Thank you very much rohrer for the information regarding those complications specific to lefties and your x-ray for comparison, my current doctor told me that it isn't that bad because it doesn't have a sever curvature as the curve extends to form a C shape, I took note of what you mentioned and will ask the surgeon about them, although I had an MRI scan previously but they didn't mention anything apart from the curve.

What are your plans about your curves? are you considering surgery?

Thanks again,
Ahmed


Handy....

Unfortunately, you're really the only one who can make the decision. Your curve is a bad one, and because it's so high, I suspect it will probably be pretty painful if it's not already.

Scoliosis surgery is really major, and comes with a relatively significant risk of complications. You need to do some research. This is a good place to start, but I'd also like to recommend that you purchase and read the book Scoliosis Surgery: The Definitive Patient Reference (http://www.curvedspine.com/about.htm). Though no longer completely accurate, it can give you a fairly good idea of what to expect from surgery. Once you've met the new surgeon, I would also ask him/her for contact information for a few patients who have undergone similar procedures. They'll be able to give you an even better idea of what sorts of things to expect.

Best of luck with your decision and your journey.

Regards,
Linda

Hi Linda,

It's pretty painful in the neck region now, as you can see some Cervical vertebraes are rubbing each other

I know my curve is bad but again hoping to avoid the surgery or delay it as much as possible, can't imagine what and how it will affect my life later, If I could get the curve reduced a bit to make the surgery unnecessary will be enough for me.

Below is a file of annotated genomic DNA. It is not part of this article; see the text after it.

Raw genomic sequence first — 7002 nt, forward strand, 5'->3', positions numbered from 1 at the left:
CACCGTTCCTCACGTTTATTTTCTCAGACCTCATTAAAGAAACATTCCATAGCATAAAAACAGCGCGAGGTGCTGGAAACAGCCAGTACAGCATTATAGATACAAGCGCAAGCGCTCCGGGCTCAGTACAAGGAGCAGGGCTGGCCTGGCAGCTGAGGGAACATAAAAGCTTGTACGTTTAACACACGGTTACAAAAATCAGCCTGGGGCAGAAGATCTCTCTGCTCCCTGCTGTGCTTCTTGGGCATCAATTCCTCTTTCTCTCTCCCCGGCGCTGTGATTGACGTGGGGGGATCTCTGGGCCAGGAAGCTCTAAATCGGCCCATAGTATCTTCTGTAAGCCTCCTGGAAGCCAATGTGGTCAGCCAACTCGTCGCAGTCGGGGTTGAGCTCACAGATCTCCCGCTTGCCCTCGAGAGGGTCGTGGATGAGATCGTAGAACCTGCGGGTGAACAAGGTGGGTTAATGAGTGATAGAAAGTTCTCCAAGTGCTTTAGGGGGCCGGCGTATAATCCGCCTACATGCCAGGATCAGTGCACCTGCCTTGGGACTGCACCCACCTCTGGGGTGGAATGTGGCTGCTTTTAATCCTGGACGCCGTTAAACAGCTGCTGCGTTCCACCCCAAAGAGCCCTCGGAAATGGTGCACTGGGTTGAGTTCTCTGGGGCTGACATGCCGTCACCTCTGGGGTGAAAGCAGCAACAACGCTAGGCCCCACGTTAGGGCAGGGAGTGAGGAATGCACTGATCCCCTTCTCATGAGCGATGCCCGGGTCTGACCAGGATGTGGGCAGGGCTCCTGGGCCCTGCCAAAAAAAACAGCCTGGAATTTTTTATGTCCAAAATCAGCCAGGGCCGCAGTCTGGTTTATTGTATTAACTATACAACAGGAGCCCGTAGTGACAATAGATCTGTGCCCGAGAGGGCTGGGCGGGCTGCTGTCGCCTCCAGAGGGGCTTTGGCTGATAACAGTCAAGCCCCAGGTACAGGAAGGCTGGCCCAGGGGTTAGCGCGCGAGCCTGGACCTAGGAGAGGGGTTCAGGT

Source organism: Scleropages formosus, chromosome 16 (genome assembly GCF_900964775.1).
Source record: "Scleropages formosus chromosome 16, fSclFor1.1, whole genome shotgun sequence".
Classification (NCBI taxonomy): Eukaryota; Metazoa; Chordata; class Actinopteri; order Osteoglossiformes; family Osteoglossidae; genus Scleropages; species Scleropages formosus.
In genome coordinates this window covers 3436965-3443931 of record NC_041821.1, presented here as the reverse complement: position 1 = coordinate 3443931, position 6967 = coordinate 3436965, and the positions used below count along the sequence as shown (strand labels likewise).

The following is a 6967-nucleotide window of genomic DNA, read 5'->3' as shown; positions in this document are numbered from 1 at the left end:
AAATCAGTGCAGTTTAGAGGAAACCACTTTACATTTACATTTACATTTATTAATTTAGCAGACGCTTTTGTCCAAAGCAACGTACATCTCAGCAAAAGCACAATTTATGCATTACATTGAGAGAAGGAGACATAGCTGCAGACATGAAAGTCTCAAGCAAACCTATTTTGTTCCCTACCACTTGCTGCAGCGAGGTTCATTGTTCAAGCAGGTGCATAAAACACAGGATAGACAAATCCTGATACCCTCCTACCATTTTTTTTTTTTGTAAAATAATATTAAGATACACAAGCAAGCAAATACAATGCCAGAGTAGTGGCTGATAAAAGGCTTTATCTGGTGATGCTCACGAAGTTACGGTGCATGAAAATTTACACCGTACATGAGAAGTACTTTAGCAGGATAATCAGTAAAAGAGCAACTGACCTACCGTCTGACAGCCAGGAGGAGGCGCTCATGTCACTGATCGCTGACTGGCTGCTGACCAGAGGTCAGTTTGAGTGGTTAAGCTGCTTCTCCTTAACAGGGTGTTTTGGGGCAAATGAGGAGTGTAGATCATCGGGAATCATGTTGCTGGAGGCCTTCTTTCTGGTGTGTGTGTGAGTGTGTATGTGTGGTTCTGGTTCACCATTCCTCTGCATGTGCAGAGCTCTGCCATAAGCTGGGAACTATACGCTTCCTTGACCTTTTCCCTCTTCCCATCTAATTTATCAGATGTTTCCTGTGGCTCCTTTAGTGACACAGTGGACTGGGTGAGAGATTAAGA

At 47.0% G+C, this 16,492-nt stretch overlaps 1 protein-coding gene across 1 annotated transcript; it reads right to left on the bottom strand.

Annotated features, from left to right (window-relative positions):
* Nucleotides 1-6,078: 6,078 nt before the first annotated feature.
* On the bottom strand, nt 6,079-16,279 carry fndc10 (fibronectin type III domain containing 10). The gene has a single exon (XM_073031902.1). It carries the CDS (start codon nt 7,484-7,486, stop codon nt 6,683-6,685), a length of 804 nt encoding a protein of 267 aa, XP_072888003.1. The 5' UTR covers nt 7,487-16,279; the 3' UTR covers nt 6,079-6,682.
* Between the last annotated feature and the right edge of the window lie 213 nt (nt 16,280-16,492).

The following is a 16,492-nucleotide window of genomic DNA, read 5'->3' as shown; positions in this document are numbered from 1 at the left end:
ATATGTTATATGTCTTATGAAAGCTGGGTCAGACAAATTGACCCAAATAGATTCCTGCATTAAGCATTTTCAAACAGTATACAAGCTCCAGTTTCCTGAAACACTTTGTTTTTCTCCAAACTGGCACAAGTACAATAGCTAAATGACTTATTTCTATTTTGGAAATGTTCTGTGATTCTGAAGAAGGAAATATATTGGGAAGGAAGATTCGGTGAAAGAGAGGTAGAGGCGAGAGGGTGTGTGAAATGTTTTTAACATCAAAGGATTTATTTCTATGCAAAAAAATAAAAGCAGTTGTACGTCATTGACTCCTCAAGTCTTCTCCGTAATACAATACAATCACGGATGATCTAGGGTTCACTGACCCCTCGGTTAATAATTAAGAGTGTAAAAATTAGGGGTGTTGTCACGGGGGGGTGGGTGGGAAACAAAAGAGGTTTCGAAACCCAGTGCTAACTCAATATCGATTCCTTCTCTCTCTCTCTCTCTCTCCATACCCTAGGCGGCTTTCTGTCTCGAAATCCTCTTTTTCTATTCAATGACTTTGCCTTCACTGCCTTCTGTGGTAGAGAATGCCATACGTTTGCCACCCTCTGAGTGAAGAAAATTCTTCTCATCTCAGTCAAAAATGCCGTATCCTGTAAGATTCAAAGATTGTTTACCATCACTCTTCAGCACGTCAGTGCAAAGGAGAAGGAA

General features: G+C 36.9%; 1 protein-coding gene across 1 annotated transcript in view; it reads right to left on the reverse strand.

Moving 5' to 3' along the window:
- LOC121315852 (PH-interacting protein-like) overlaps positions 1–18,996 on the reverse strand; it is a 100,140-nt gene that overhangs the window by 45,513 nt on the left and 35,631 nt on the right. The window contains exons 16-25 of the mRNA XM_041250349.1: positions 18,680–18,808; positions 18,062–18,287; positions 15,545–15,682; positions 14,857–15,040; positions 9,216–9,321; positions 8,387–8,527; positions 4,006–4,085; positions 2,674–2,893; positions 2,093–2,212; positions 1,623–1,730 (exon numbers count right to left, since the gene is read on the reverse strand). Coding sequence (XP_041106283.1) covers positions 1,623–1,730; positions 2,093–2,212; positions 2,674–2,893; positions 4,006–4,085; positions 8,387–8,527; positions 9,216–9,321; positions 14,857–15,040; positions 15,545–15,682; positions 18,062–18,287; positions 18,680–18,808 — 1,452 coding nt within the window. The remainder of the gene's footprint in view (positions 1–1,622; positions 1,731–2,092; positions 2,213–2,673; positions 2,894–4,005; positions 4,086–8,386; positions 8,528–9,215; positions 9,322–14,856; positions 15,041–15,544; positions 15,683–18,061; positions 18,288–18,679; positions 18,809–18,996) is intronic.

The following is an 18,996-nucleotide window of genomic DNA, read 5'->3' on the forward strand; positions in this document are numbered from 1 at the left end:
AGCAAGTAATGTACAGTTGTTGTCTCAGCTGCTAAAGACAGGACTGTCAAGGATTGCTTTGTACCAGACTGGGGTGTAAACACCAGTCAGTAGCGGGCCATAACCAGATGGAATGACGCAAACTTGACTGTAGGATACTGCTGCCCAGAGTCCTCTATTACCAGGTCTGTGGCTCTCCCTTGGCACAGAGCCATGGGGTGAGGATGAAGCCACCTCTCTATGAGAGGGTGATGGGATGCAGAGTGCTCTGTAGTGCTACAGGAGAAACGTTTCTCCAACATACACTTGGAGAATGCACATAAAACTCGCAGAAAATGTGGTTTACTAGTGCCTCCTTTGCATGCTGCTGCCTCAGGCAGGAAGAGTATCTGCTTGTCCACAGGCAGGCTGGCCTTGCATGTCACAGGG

Thanks for the book, I have just bought the kindle edition from Amazon!


Yes, it looks painful....

How long have you known about your scoliosis? Are you just finding out?

I was a surgical candidate in 1975 and waited 34 years.....I’m not saying wait 34 years, but take your time to get all your ducks in a row so you can sort all of this out.....Reading the Wolpert book as Linda recommends is a good idea for a start.

Your curve is in surgical range...if I had to guess, I would say you have a 60 degree plus Cobb angle....but its best to have a scoliosis surgeon measure them for you.

If you have any questions, any at all, go ahead and ask them. I know your nervous, its completely normal to feel this way.

Welcome to the forum

Ed

Hi Ed,

I have known about it about 13 years ago, unbalanced shoulders and people thought it was just me not wanting to stand straight!!

The doctors at that time told me I could live with it normally if I don't care about the hump, but things don't go as wished and I have been in a constant pain for about 2 years now from the cervical vertebraes rubbing each other.

I do have some questions,

1- How long will a surgery take on average?
2- How long will you be in pain after the surgery? i.e. when will you be able to resume your normal life?
3- Will I be able to play some sports like volleyball, basketball and football "soccer" after the surgery?


Unfortunately one of the reasons that make me hesitant to have the surgery is that in my work I have been notified that I should resign if I opt for the surgery as the doctor informed them it will take no less than 6 months for recovery

Pooka1
06-27-2013, 07:02 AM
This means that I no longer have a single curve but a double major curve, although it started out as a single left thoracic curve.

Hi Rohrer. If both your curves are in the thorax then I think it is a Lenke Type 2 - Double thoracic. Double majors (type 3) require a structural curve in the lumbar and you don't appear to have any curve, structural or functional, in your lumbar.

http://spinal-deformity-surgeon.com/a-leader-in-spinal-deformity/lenke-classification-system-for-scoliosis/

rohrer01
06-27-2013, 12:07 PM
Hi Rohrer. If both your curves are in the thorax then I think it is a Lenke Type 2 - Double thoracic. Double majors (type 3) require a structural curve in the lumbar and you don't appear to have any curve, structural or functional, in your lumbar.

http://spinal-deformity-surgeon.com/a-leader-in-spinal-deformity/lenke-classification-system-for-scoliosis/

Thanks for that information. I'm just going by what the surgeon told me. Although my curve extends into the L2 region, the rib hump deformity is very high, starting just around the bottom of the right scapula. The left rib hump extends from under the left scapula into the lower neck making my traps look really big there.

Pooka1
06-27-2013, 12:16 PM
Thanks for that information. I'm just going by what the surgeon told me. Although my curve extends into the L2 region, the rib hump deformity is very high, starting just around the bottom of the right scapula. The left rib hump extends from under the left scapula into the lower neck making my traps look really big there.